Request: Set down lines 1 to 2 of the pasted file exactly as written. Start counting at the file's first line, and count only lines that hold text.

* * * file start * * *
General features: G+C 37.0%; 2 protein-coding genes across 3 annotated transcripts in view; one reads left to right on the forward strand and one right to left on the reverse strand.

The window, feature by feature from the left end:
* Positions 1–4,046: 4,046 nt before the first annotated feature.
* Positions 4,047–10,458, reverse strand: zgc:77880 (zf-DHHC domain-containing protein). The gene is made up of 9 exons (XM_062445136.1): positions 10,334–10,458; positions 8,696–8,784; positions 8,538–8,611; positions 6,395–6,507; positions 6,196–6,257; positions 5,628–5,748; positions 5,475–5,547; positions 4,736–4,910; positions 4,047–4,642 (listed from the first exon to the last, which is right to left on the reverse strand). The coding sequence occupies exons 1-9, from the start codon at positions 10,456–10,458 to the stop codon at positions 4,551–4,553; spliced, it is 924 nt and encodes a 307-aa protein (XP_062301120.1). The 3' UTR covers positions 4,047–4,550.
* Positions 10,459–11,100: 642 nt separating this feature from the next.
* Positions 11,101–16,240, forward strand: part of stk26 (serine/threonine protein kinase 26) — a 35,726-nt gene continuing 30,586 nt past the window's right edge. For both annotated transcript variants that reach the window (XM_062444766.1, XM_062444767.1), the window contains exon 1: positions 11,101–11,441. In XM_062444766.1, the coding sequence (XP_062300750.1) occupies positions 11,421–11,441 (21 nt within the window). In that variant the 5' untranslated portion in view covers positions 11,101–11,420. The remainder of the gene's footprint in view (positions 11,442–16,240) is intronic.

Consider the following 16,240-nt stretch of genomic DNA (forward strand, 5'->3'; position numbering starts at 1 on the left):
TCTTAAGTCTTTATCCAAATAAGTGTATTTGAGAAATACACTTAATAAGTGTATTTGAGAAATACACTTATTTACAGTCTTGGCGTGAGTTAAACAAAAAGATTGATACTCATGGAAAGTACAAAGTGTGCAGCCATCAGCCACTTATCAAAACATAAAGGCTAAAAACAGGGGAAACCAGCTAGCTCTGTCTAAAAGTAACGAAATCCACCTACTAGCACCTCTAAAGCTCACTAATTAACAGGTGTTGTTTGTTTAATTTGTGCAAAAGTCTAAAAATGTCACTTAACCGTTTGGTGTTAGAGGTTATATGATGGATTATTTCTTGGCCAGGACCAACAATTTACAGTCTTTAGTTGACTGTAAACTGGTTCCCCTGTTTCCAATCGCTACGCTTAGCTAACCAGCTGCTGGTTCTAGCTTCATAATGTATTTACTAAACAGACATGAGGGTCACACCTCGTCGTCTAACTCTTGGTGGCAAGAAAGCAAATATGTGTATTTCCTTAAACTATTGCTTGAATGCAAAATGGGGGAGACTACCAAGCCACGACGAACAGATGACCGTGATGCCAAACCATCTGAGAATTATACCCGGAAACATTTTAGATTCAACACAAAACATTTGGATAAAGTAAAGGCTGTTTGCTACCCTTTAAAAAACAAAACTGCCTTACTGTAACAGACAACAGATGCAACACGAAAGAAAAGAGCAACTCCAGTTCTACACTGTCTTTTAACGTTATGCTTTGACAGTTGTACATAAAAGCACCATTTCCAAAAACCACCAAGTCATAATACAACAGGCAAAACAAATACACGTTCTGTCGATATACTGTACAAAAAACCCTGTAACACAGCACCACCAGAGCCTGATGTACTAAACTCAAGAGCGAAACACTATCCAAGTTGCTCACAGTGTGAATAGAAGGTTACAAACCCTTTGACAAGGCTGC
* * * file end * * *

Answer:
General features: G+C 37.0%; 2 protein-coding genes across 3 annotated transcripts in view; one reads left to right on the forward strand and one right to left on the reverse strand.

The window, feature by feature from the left end: